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Steak vs Molten Aluminum is Not the Mismatch You’d Imagine

You might expect a well-done piece of blackened char to end up on your plate if you cooked your steak in molten aluminum, but in reality you’d have to send it back to the chef for being under-cooked. It turns out when the two meet, it is not the lopsided affair you might expect.

The Backyard Scientist is back with another edition of pouring molten aluminum on to various things. We’ve seen what you get when you pour molten aluminum into melons (strangely beautiful art pieces), but because everyone is worried he’s going to hurt himself one of these days, he decided to see what kind of damage the liquid metal can do to tissue.

Enter the steak.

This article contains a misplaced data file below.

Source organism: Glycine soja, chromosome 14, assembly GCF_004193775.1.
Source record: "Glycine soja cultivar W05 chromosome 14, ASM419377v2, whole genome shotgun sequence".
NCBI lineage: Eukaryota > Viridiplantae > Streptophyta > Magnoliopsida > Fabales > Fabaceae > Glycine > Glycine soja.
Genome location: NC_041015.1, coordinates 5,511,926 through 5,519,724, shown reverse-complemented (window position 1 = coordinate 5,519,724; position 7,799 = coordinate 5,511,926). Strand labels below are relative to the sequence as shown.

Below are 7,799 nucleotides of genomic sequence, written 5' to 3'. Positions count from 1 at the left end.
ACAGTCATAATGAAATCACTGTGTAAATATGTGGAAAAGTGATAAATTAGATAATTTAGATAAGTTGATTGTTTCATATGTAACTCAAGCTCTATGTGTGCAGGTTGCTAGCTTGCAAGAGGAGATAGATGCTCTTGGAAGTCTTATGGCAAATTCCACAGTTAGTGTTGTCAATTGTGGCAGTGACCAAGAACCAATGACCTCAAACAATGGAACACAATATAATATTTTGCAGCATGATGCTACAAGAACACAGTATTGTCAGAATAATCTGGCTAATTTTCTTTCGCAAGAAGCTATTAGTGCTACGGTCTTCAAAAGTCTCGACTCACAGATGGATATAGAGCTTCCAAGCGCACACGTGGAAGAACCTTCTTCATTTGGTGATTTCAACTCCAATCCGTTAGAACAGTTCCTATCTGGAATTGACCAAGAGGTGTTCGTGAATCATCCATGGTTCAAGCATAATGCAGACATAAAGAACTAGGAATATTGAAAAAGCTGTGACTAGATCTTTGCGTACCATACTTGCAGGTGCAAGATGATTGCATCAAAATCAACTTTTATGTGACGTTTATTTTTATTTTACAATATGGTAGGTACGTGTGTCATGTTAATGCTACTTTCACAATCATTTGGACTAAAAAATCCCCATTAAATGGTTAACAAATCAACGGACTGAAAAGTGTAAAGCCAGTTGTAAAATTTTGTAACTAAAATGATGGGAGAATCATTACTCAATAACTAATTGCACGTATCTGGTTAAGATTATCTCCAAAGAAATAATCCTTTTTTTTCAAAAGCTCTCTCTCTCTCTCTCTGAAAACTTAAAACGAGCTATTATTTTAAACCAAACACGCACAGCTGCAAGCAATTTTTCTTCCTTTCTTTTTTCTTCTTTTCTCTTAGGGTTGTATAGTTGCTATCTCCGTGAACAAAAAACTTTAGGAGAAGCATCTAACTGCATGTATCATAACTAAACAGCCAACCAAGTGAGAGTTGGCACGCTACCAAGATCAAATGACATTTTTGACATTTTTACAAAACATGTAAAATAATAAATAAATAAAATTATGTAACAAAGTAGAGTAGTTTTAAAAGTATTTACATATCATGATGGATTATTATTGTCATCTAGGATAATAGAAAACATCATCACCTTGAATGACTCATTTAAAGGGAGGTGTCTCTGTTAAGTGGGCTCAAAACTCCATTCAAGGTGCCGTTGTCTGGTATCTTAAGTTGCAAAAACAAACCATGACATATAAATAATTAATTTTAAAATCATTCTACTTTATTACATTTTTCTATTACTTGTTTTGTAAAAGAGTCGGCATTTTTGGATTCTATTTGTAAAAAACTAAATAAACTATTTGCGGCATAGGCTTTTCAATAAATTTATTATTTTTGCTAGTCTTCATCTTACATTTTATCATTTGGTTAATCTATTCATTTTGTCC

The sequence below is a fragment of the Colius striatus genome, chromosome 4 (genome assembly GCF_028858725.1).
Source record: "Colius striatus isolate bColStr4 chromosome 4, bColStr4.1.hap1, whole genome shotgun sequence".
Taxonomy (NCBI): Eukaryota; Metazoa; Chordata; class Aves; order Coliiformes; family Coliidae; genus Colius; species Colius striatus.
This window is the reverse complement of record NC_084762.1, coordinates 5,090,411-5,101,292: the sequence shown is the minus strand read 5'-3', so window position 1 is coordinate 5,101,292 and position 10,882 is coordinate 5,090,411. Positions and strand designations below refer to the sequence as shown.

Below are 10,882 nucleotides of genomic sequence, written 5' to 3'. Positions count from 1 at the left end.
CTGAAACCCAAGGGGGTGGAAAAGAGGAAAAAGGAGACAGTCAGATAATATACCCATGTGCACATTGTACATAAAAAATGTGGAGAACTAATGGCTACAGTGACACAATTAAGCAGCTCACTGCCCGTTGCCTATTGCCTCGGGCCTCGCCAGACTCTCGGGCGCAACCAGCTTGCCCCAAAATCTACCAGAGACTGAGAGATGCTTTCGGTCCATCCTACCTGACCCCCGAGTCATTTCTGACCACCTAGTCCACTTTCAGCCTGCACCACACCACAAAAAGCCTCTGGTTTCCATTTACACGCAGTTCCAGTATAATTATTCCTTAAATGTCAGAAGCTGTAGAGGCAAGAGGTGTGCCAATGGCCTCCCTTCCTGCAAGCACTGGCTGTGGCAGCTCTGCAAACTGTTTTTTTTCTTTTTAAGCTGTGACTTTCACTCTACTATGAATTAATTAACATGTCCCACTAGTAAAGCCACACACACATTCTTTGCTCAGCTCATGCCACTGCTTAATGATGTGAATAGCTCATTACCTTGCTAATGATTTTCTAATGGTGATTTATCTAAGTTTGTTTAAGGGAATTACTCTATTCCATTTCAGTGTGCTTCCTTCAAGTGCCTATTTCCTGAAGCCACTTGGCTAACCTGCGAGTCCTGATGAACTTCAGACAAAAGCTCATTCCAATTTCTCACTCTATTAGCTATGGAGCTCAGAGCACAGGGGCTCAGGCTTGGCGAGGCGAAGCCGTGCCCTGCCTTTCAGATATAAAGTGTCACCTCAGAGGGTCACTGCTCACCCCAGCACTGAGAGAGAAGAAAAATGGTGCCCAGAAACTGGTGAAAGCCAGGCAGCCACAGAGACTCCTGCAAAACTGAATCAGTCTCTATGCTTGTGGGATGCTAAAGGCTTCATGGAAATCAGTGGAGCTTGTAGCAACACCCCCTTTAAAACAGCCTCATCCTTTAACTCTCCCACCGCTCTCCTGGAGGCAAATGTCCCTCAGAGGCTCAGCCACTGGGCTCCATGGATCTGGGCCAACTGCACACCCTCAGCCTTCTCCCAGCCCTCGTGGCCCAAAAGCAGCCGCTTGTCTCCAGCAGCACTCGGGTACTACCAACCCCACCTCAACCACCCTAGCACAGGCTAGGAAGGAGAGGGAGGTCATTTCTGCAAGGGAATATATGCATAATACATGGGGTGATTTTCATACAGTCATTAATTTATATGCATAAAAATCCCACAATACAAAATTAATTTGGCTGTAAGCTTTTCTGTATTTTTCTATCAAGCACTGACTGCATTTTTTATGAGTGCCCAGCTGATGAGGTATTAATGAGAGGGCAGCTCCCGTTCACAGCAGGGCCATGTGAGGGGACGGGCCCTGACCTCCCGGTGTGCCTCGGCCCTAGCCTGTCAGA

While you definitely don’t want to get molten aluminum on you, it really didn’t damage the steak as badly as you would imagine. It mostly flowed right off of it like a stream of water on plastic, and while it browned the surface, it didn’t go much deeper.

Because that result was unexpected, he then tried cooking a steak in a pan of liquid tin, but that was just as surprising. The steak just floated on top of it and cooked, and even then the inside was essentially raw. Now, you wouldn’t want to eat the steak, since it still ends up with lots of small pieces of metal on it (though a lot less than you would have hypothesized), but it just looks and smells like a cooked steak.

Steak-liquid-metal

Even fun, silly experiments can teach us a lot. Science!

What should he pour molten aluminum on to next? Give your best ideas in the comments below.

Images: The backyard Scientist/YouTube

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